Last week, Eliana Osborn talked about raising her son “among princesses.” She mentions that we talk a lot these days about the princess culture and girls – but don’t talk about what effects it can have on boys. She’s got some great points about how she doesn’t want her son to always focus on looks – or think that he’s going to have to rescue some helpless woman his whole life. I encourage you to check out Osborn’s article, posted on Babble, if for no other reason than because it’ll set you up for mine.

Osborn got me thinking – I don’t watch too many any Disney princess movies. But am I raising my son “among action movie heroes?” Are there things I don’t want my little man to think, despite what he’ll be learning from the (awesome) movies we’ll (eventually) watch together?

The answer is: of course. Action movies, when you think about them, are stupid. They allow a jerk-ass villain to take over a whole city, then set up some underdog guy to go-it-alone and save everyone else. And, in the meantime, you know he’s going to get the girl and set evil back a couple of steps, just because he’s got some extra time before the credits.

Well, here’s a couple of things I’d like to teach my kid about the reality outside of action movies:

You don’t (and shouldn’t) do it alone.

Things sure are fun when you run headlong into a building and start strategically picking off enemies one by one, using their weaknesses against them until you can proudly throw Hans Gruber out a window. Or something. In just about every movie, some rogue cop, some hacker, some ex-marine – they always end up going against a horde of bad dudes, corporate swine, vaguely-brown-colored terrorists, etc. But life rarely gives you these opportunities. It most cases, my kid will find out that, unfortunately, teamwork is favored in most offices, even if a project can be completed by ONE skilled keyboard cowboy. The world needs more Morpheuses than Neos; we need more people that blindly have faith in their team (even if it hinges on one christlike Keanu) than we need go-it-alone guys that can fly at the end of the movie. And while being John McClane or RoboCop is fun when you succeed, my kid will find, no doubt, that when you go rogue and fail, you eat a corn-sprinkled s**t sandwich that risks everything you worked for. Let’s be honest, Murphy could have used some capable help aside from that one Lewis tomboy. I can’t help but feel like if a team of cops, helmed by tomboy and Robo could have used a little misdirection and teamwork with ED-209RoboCop would have been 32 minutes long including credits, and half of Detroit wouldn’t have been gunned down in gang combat.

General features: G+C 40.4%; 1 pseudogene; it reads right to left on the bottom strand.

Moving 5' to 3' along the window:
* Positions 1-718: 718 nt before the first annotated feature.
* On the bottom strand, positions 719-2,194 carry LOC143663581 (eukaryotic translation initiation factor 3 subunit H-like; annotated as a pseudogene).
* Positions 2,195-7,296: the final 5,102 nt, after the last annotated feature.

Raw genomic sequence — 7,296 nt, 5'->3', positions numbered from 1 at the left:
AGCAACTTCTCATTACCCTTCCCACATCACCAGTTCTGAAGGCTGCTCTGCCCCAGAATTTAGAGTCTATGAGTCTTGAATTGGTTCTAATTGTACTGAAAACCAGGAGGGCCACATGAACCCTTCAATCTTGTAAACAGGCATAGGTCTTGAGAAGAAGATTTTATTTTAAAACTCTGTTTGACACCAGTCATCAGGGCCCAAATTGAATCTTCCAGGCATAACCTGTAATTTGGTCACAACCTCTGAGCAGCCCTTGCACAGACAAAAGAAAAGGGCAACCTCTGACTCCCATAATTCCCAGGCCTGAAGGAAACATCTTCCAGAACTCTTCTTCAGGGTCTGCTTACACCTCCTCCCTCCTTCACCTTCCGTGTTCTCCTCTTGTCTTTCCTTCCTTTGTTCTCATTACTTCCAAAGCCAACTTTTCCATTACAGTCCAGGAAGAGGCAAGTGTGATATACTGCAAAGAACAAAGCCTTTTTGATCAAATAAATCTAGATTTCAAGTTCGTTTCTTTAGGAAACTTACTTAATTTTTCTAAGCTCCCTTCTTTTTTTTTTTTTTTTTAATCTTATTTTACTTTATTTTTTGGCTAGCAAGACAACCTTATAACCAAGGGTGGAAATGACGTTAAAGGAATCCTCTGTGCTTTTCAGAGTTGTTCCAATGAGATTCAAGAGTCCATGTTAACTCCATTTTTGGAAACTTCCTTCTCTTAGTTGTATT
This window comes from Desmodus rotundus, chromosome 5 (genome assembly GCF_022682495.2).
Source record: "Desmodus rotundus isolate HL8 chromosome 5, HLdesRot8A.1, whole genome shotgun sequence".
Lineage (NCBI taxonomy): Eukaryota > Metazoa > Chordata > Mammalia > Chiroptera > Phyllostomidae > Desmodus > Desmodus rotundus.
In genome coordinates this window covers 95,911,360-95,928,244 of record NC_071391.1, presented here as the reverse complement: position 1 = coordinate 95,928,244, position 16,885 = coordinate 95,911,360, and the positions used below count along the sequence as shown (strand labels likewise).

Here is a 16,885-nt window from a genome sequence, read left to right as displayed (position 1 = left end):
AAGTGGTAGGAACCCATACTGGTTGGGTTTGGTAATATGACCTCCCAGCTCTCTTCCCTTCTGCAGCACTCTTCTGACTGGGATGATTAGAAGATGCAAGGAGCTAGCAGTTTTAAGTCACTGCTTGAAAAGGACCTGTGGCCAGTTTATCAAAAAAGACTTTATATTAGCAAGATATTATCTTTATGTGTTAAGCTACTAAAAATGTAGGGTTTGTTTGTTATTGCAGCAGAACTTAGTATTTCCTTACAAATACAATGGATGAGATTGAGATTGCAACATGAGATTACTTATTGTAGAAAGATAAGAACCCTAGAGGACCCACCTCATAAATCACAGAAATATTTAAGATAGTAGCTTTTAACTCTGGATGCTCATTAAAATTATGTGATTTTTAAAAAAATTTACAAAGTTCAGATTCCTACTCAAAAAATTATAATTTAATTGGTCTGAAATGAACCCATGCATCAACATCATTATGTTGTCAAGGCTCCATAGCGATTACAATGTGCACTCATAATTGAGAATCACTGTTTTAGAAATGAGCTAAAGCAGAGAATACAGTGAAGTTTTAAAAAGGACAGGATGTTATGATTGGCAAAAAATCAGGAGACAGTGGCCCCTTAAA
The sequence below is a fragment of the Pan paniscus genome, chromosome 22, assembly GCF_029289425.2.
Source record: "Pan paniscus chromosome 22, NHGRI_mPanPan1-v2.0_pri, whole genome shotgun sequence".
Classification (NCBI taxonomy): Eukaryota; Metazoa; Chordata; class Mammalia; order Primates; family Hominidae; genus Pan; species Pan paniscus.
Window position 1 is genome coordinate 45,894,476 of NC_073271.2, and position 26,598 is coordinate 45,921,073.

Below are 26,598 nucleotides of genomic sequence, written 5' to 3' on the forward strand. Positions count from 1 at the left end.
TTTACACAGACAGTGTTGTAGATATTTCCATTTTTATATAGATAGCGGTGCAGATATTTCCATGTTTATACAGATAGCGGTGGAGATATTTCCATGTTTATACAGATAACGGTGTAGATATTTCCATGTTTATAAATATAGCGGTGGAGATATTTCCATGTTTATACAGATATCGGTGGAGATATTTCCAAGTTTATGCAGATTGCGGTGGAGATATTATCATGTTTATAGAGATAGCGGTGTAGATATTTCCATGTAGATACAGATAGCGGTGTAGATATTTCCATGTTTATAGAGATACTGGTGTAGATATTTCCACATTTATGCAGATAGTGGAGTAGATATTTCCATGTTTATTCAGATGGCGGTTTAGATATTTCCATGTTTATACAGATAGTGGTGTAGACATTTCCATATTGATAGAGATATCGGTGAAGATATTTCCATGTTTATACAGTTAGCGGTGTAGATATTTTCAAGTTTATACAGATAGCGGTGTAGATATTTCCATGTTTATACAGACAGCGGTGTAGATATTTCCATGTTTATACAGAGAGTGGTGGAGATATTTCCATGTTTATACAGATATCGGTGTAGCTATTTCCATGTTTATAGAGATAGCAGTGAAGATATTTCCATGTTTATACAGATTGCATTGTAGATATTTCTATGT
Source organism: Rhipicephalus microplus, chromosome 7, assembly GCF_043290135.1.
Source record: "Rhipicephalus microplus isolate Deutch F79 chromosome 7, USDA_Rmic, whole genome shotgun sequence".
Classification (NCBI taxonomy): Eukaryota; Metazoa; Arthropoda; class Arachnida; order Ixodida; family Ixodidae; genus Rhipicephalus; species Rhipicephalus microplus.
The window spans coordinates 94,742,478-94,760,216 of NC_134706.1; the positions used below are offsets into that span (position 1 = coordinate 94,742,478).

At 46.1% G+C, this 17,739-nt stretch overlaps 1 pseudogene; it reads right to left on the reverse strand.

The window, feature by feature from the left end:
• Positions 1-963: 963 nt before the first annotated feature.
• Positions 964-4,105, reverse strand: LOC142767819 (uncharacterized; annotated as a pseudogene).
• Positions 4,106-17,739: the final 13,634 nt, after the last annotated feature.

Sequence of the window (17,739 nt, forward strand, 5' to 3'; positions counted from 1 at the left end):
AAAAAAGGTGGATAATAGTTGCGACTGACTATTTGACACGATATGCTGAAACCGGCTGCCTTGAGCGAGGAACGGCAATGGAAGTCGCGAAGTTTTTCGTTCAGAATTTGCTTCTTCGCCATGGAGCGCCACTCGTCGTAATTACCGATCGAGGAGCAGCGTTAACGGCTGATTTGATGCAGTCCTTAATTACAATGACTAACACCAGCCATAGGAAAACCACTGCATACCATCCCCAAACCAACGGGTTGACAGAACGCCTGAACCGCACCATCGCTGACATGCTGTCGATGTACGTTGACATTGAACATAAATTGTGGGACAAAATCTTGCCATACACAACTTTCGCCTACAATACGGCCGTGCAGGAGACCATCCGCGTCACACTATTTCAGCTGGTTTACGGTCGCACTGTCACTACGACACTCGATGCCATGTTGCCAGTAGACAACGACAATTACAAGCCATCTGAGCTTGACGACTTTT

Also, RoboCop 1. Murphy could have used like 8 other dudes and it would have saved him a lot of heartache (and handache).


There are, of course, times I want my kid to work independently. I want him to learn skills, and be capable of doing every task that’s thrown at him, so that if he IS in a group situation, he can be the swiss army knife if he needs to be. But being a swiss army knife just makes you disappointed when someone can’t do their job (and you can do three). So optimally, my son will get a tech industry or design job that he can do from home and he’ll just be a millionaire-shut-in and buy me a platinum and diamond wheelchair when the time is right.

And as one of the “founding fathers” of 8BitDad, you’d better believe I’m all for father-son teams. If my kid’s got a problem, I want him to feel like no matter what, he can come to me, and we’ll solve it together. And finally, I think the only real argument I need against going-it-alone is the A-Team. Enough said.

We all collectively love it when a plan comes together.